SpaceX's powerful Falcon Heavy rocket will fly this week, if all goes according to plan.
SpaceX is officially targeting Wednesday (July 26) for the Falcon Heavy's next liftoff, the company announced via Twitter — sorry, via X — today (July 24). That launch will take place from NASA's Kennedy Space Center (KSC) in Florida.
"Teams completed the launch readiness review, and we are targeting Wednesday, July 26 for Falcon Heavy's launch of the @HughesConnects JUPITER 3/@EchoStar XXIV satellite from Launch Complex 39A in Florida," SpaceX wrote.
SpaceX is aiming for a liftoff time of 11:04 p.m. EDT (0304 GMT on July 25), according to EverydayAstronaut.com. You can watch it here at Space.com, courtesy of SpaceX, when the time comes.
SpaceX is working to get that title back with its next-gen Starship vehicle, which will be the most powerful rocket ever when it's up and running. (Starship has flown once to date, on an April 20 test flight that ended with a commanded destruction four minutes after liftoff.)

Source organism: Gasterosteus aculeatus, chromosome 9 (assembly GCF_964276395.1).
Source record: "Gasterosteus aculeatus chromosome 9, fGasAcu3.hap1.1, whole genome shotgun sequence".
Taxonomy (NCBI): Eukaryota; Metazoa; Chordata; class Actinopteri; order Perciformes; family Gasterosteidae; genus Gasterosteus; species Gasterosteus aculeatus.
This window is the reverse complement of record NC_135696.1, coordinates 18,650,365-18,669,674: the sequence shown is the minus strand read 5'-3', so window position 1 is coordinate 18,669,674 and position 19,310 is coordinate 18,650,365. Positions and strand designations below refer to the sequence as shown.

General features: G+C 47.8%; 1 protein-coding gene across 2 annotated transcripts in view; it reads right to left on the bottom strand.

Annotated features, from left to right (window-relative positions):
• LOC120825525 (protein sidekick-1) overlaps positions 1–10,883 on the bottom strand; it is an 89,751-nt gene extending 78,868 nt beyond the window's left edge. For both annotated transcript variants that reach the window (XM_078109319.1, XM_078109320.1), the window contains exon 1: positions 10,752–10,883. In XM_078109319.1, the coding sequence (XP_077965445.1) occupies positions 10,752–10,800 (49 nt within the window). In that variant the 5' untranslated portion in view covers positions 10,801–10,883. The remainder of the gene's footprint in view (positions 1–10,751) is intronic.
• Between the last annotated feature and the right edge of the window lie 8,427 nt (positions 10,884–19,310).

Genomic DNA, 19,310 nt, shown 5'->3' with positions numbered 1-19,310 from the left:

The Falcon Heavy consists of three strapped-together first stages of the company's workhorse Falcon 9 rocket. The central booster is topped with an upper stage and the payload(s).
Those three first stages are designed to be reusable. If all goes according to plan, the two side boosters will come back to Earth about eight minutes after liftoff, touching down at Cape Canaveral Space Force Station, which is next door to KSC, SpaceX said via X today.
The central booster will apparently not be recovered, due to the Jupiter 3 satellite's heft. At 10.1 tons (9.2 metric tons), it will be the heaviest payload ever launched toward geostationary orbit, which lies about 22,200 miles (35,700 kilometers) above Earth.
Falcon Heavy has now launched a total of six times, including twice in 2023. The relatively low launch cadence to date is due in large part to delays in the development of the satellites slated to fly on the powerful rocket, experts have said.